Beware the Gingerbread House, by Emily Rodda

I reminded myself that whatever stupid thing I’d felt when I first visited the Gingerbread House, it was only a cake shop, after all.Even if it was done up to look like something out of a fairytale. And I told myself that Hazel Sweet, the owner, was just an ordinary woman.
It wasn’t her fault that her nose was long and hooked. Or that her chin was sharp and jutted out. It didn’t matter that she always wore black. Or that when she smiled, as she did all the time, her big teeth glittered, but her pale eyes seemed to stay as still and cold as river stones.

Sunny never says no to a new job, but when the Teenpower gang is asked to work for the Gingerbread House, a cake shop in the local shopping centre, Sunny doesn’t want anything to do with it. She can’t explain her horror at the thought of working there, but the place and its owner give her the creeps. But without Sunny the group can’t take the job, so she finds herself convinced to join them, working as bunnies and handing out leaflets in the mall.

Sunny’s feeling that there is something wrong won’t go away. Out in the mall she sees strange comings and goings involving a local crook known as The Wolf, and in the store itself it seems someone is out to do some damage. It seems that, yet again, the Teen Power gang is in for more than they bargained for.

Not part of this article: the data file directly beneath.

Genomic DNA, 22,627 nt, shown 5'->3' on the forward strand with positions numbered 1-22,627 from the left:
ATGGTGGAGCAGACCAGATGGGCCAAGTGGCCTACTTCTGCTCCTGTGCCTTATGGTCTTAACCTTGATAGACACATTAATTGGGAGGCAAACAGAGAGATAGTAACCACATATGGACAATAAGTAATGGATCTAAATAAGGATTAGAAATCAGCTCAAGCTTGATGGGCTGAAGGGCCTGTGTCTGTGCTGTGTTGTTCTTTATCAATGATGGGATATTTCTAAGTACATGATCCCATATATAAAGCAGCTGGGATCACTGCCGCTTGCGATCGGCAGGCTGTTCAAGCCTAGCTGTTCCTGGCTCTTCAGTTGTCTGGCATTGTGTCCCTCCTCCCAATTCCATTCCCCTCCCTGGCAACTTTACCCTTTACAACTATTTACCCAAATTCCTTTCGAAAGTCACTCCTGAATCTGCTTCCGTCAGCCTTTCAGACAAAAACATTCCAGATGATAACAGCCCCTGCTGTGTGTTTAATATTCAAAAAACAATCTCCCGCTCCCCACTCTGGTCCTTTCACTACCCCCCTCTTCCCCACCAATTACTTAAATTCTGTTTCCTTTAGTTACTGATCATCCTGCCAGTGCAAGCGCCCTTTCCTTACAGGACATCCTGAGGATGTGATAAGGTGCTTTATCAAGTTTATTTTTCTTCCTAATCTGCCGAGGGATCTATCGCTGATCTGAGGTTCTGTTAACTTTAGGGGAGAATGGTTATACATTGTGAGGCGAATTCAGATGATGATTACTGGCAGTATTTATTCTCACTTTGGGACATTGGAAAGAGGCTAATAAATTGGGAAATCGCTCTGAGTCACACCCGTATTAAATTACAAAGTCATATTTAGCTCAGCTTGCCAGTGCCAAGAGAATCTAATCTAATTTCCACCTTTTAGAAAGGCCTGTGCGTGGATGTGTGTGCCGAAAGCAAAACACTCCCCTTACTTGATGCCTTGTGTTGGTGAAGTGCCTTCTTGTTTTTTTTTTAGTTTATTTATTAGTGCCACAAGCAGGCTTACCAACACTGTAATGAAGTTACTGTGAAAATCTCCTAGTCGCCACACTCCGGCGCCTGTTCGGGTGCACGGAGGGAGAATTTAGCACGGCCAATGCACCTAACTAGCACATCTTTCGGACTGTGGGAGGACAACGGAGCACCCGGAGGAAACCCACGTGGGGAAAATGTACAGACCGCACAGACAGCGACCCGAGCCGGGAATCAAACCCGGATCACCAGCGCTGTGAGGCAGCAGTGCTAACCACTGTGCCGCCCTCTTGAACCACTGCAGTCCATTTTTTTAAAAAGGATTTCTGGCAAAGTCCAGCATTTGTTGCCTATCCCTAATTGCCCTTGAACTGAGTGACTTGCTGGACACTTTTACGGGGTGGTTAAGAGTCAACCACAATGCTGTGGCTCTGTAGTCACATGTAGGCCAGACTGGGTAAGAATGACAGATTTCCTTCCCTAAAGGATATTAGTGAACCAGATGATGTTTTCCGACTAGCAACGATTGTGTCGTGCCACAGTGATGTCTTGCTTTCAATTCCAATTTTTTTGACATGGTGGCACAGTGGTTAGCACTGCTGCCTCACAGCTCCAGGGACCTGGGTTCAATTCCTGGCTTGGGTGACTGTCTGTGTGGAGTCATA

Beware the Gingerbread House is the fifth title in Emily Rodda’s Raven Hill Mysteries series. This title is told through the eyes of Sunny, one of the six teens who make up Teenpower Inc, a group of teens who combine to take on job opportunitites for pocket money. Other titles in the series are told by other members of the gang – a touch which makes each book different and also allows readers to gradually build rapport with the various characters.

Beware the Gingerbead House is recommended for readers aged 10 to 14.

Beware the Gingerbead House, by Emily Rodda
Scholastic, 2004, first published 1994.